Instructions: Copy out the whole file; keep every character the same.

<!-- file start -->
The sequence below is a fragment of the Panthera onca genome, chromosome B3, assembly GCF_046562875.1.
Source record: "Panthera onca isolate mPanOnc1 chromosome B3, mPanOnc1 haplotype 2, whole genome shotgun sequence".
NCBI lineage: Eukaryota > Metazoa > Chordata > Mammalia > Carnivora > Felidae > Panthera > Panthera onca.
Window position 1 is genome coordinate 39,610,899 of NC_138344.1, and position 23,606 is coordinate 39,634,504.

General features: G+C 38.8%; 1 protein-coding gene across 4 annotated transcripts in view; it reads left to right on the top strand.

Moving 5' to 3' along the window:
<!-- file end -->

The sequence below is a fragment of the Panthera onca genome, chromosome B3, assembly GCF_046562875.1.
Source record: "Panthera onca isolate mPanOnc1 chromosome B3, mPanOnc1 haplotype 2, whole genome shotgun sequence".
NCBI lineage: Eukaryota > Metazoa > Chordata > Mammalia > Carnivora > Felidae > Panthera > Panthera onca.
Window position 1 is genome coordinate 39,610,899 of NC_138344.1, and position 23,606 is coordinate 39,634,504.

General features: G+C 38.8%; 1 protein-coding gene across 4 annotated transcripts in view; it reads left to right on the top strand.

Moving 5' to 3' along the window: